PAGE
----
Life-changing internship allows social work grad to help the next generation of trans youth
Jacob Cepollina came into the Master of Social Work (MSW) program at the USC Suzanne Dworak-Peck School of Social Work very clear on what they wanted to do: be the kind of advocate for the next generation of trans youth that they wished they had in childhood.
“As a trans person who didn’t have anyone to work with when I was growing up, I really wanted to work with trans youth. I went to an all-boys Catholic school, which was really rough for me. I didn’t have anyone to look up to, so I wanted to make sure that there was someone there for other kids who were in that position.”
That goal is coming true far faster than Cepollina could have dreamed. Before even graduating with their MSW in May 2022, Cepollina was named Director of Mental Health for the Gender Health Center in Sacramento, California, a community center serving trans youth where they worked for their field placement. Three weeks after Cepollina began their internship, the Director of Mental Health at the time resigned. Cepollina and the other interns worked hard to create a seamless transition for their clients so they could continue to serve their community. Cepollina’s exceptional performance and commitment to the trans and nonbinary population earned them a permanent position at the center.
Cepollina chose the USC MSW program in part because of the faculty actively engaged in LGBTQ+ research and advocacy, in particular Clinical Associate Professor Erik Schott, whose LGTBQ+ course and mentorship were very influential. Cepollina is also grateful for their USC Social Work field placement coordinator, Matthew Rogacki, who knew they wanted to work with trans youth and suggested the Gender Health Center, close to Cepollina’s current location in Davis, California.
“The program made it easy. They found an organization that serves the population I want to focus on that I didn’t even know existed,” Cepollina said. “That was a huge thing. If I hadn’t gone to USC, I wouldn’t be in this job.”
Comprehensive support for an underserved population
In their new position as Director of Mental Health, Cepollina supports and assists with navigating the medical system, writing surgery letters for adults and hormone letters for youth, as well as working with parents who want to know how to support their trans children. Cepollina also works with neurodivergent and other disabled trans youth, bringing their social work training and their personal background to the intersectional experience. As a young trans person, Cepollina faced not only the difficulty of gender identification but also a physical disability that caused chronic pain and made it hard to be taken seriously compared to peers.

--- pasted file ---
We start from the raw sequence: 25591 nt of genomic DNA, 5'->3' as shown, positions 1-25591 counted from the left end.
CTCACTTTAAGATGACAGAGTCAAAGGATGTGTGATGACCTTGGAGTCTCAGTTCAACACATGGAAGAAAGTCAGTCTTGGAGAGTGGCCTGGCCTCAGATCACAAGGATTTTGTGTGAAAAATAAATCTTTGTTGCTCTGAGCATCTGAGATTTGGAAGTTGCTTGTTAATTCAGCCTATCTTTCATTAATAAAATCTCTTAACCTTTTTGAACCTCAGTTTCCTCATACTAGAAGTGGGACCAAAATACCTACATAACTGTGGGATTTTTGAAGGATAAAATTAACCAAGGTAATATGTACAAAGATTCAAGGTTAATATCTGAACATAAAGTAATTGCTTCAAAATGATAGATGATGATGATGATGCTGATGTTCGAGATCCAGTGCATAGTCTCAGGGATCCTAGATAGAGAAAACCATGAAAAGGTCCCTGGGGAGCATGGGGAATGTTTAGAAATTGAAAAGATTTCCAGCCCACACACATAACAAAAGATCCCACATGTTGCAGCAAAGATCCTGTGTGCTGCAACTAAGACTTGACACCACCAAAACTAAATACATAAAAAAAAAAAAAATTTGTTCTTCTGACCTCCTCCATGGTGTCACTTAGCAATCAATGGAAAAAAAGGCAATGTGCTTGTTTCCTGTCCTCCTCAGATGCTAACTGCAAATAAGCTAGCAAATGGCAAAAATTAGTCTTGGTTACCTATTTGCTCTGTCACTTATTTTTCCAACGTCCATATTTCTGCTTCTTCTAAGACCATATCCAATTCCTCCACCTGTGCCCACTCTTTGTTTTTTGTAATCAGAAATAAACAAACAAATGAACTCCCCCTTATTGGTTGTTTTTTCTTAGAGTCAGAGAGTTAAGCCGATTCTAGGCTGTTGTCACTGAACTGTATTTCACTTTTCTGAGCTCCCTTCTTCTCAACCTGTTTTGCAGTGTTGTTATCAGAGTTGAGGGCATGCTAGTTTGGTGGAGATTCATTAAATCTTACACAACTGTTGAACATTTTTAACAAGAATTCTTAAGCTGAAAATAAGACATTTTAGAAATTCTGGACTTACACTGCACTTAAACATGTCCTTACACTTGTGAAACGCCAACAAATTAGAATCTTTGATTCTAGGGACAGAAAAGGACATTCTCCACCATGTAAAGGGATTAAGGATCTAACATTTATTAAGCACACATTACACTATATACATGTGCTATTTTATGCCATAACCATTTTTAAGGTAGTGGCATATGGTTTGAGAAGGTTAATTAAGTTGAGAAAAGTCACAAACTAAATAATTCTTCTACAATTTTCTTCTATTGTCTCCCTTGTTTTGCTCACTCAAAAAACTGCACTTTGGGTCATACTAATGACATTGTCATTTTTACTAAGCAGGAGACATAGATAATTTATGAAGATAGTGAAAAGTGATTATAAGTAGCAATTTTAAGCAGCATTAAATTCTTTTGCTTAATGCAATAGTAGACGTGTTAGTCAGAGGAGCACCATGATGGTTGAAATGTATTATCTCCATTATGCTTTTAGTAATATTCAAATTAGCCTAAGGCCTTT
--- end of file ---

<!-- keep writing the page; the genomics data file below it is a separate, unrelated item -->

“My community members really enjoy having a trans person in the session with them,” Cepollina said. “I’m knowledgeable, I’ve been through some of it and, while still maintaining boundaries, I can speak to the experience. I also know that we’re up against a lot in the system that’s trying to prevent us from getting care, often transphobic and homophobic. We’re trying to reduce barriers and attack the ‘medical gatekeeping’ model. I tell them, ‘I’m here to fight for you, to advocate for you and get you what you need.’”
In addition to providing individual and family support services, the Gender Health Center also does educational outreach to local health and community organizations to train them on how to work with the trans population. Most recently, Cepollina designed and delivered a training to 120 University of California, Davis health center providers and staff on eliciting information sensitively from patients in a primary care setting when asking about issues related to pronouns, gender identity and sexuality.
“I’m finding I’m really passionate about macro work as well,” Cepollina said. “You can see yourself, hopefully, making big change for a lot of folks at the same time.”
In April, Cepollina’s experience came full circle as they filled out the authorization to recertify the Gender Health Center and welcome another USC social work student for field placement next year.
“Just a year ago I was in this position and now I’m able to make sure another USC student can have the same opportunity,” Cepollina said.
If you are a person who identifies as trans or nonbinary and you need help, including mental health, healthcare, advocacy or respite, please contact the Gender Health Center at firstname.lastname@example.org or 916-455-2391.
To reference the work of our faculty online, we ask that you directly quote their work where possible and attribute it to "FACULTY NAME, a professor in the USC Suzanne Dworak-Peck School of Social Work” (LINK: https://dworakpeck.usc.edu)